Inaugural Pathfinder Camporee in Malaysia Draws More than 2,300 Campers

Participants honed various skills and deepened their Christian understanding.

Hazel Wanda Ginajil-Gara, Malaysia Union Mission, and Adventist Review
Inaugural Pathfinder Camporee in Malaysia Draws More than 2,300 Campers
More than 2,300 Pathfinders from across Asia attended the inaugural Pathfinder Camporee in Malaysia, April 7-11. [Photo: MAUM Communication Department]

In a historical first, the Malaysia Union Mission of the Seventh-day Adventist Church (MAUM), under the leadership of its Youth Ministries department, recently organized its inaugural Pathfinder Camporee. More than 2,700 campers converged in an adventure that sought to nurture them as servant leaders, hone their skills, and deepen their understanding of Christ’s character.

This milestone marks a significant turning point in the Adventist community’s continuous journey of development and empowerment, especially in areas often viewed as challenging, regional church leaders said. “It stands as a testament to the resilience and dedication of the [church] community to expanding its influence and fostering positive change,” they said.

The camporee took place in Dantai, Kota Belud, Sabah, April 7-11. It welcomed an international delegation hailing from various countries including the Philippines, Bangladesh, India, Singapore, and Thailand, besides parts of Malaysia. Master Guides (MG), Pathfinder leaders, and representatives from local government bodies and organizations that mentor and guide camporee delegates honored the gathering.

Ron Genebago, director of youth ministries for the Southern Asia-Pacific Division (SSD), and his wife, Jeneva, delivered a special message to participants. Both encouraged Pathfinders to emulate the exemplary traits of Caleb in the Bible: unyielding dedication to God, unwavering faithfulness, and the remarkable resilience exemplified by his character.

After the devotional, a ceremony of recognition and awards unfolded. Genebago honored Farrel Gara, MAUM youth ministries director, with a leadership award. Genebago also took the opportunity to express gratitude to MAUM for its proactive engagement in launching and enhancing the youth ministries programs. He also extended special recognition to Renie and Juli Ubara for pioneering the Plasticine Clay Award and Explosion Box Honor, and to Daniel Victor and Jane Daniel for their innovative development of the Pandemic Honor.

The Plasticine Clay Award is presented for a modeling clay skillset. The Pandemic Honor celebrates individuals who have demonstrated remarkable resilience by actively engaging in acts of kindness and positively impacting the lives of those encountered by campers during the lockdown period.

As part of the camporee activities, 23 individuals embrace their newfound faith through a baptismal ceremony at Dantai Beach. [Photo: MAUM Communication Department]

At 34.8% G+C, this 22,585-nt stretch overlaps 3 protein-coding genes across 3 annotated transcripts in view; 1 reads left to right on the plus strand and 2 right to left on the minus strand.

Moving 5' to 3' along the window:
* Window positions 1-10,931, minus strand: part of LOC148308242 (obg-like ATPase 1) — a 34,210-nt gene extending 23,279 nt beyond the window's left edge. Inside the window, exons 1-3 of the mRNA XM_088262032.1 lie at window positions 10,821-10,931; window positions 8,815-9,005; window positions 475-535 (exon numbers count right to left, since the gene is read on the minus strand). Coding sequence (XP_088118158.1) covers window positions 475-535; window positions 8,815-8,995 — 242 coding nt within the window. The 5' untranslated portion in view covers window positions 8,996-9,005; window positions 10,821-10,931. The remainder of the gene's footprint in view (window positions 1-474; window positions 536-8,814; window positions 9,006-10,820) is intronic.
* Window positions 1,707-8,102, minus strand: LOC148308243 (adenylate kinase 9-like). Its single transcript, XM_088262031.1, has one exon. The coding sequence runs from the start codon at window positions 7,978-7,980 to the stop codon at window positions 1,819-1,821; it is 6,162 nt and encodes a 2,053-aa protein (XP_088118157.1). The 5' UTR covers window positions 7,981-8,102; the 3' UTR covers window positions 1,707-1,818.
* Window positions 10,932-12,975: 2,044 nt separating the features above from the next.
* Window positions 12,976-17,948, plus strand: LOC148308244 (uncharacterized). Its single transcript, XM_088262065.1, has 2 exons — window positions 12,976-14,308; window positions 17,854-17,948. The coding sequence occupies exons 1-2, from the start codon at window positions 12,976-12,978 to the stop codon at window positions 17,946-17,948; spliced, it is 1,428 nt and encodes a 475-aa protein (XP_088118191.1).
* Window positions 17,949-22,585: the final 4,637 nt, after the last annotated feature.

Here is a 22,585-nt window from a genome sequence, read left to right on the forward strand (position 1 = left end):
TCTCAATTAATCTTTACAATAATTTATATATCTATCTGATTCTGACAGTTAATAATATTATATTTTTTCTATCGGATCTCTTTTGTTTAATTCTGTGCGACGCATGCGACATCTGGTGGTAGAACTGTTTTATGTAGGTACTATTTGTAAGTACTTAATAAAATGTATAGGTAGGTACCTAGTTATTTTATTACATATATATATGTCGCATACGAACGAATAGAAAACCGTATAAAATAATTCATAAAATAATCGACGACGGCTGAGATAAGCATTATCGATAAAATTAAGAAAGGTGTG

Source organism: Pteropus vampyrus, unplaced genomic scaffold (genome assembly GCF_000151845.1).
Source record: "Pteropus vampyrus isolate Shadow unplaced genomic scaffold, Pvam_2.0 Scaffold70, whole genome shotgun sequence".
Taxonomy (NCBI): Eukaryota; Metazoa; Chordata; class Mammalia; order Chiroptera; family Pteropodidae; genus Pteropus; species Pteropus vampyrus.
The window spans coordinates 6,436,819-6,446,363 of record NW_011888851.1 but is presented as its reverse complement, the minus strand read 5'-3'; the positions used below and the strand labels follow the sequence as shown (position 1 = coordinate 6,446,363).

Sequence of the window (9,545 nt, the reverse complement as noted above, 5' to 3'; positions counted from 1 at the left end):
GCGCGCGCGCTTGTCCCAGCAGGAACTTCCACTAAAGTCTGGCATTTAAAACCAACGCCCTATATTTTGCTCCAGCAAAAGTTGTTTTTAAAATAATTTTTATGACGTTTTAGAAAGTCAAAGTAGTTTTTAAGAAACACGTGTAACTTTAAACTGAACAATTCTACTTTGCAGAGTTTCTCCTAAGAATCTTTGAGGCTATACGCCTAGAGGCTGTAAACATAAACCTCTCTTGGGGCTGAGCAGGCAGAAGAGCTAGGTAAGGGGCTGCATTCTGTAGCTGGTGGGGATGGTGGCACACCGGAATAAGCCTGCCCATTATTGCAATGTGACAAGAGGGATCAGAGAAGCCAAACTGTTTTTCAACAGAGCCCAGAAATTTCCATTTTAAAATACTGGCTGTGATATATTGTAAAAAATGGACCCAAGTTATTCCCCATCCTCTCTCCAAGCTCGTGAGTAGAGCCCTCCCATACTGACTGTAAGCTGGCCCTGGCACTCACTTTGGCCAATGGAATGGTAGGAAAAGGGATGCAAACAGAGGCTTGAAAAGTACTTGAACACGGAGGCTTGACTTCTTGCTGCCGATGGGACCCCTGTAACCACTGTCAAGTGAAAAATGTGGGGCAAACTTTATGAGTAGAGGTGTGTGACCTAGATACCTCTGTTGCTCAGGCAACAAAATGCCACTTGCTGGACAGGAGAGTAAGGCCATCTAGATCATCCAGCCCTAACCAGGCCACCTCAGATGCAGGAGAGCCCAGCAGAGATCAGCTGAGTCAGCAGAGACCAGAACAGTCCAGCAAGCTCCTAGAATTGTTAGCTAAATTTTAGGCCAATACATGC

Distinguished guests graced the occasion, including SSD Pathfinders coordinator Anukul Ritchil and MAUM president Abel Bana. Joining them were mission presidents Semilee Tajau of Sarawak Mission and Feldinand Sawanai of Sabah Mission, alongside other guests.

Attending the opening ceremony on behalf of the Sabah State chief minister, assistant minister Datuk Abidin Madingkir delivered the inaugural address. Madingkir conveyed his staunch support for the camporee. According to him, the event had the “potential to cultivate camaraderie, impart noble principles, and deter negative conduct among the participating youth,” thereby “enriching their contributions to the nation.”

Former deputy chief minister Datuk Wilfred Madius Tangau echoed these sentiments, endorsing the youth camp as a platform to foster unity and positive values among the nation’s youth. Speaking at a subsequent press briefing following the opening ceremony, he emphasized the significance of forgiveness in nurturing harmonious relationships.

At an investiture ceremony, 123 Master Guides-in-Training (MIT) from the Sabah and Sarawak regions were formally invested as Master Guides. Pathfinders, MITs, and Master Guides participated dressed in their uniforms, pledging a commitment to service and leadership within the Pathfinder community.

The camporee had the privilege of presenting awards to outstanding individuals, recognizing their dedication and contributions. Among the awards conferred were the Good Conduct Ribbon, the Long Service Award (bronze wings), the Meritorious Service Award (silver wings), and the Distinguished Service Award (gold wings), with a total of 221 participants receiving them.

As the event drew to a close, thousands of Pathfinders made their way back to their home territories. Leaders said their aspiration is clear: to use the lessons learned as a springboard for leadership and to further the Lord’s work.

This story is based on the version posted on the Southern Asia-Pacific Division news site. The original story was posted on the Malaysia Union Mission news site.

Hazel Wanda Ginajil-Gara, Malaysia Union Mission, and Adventist Review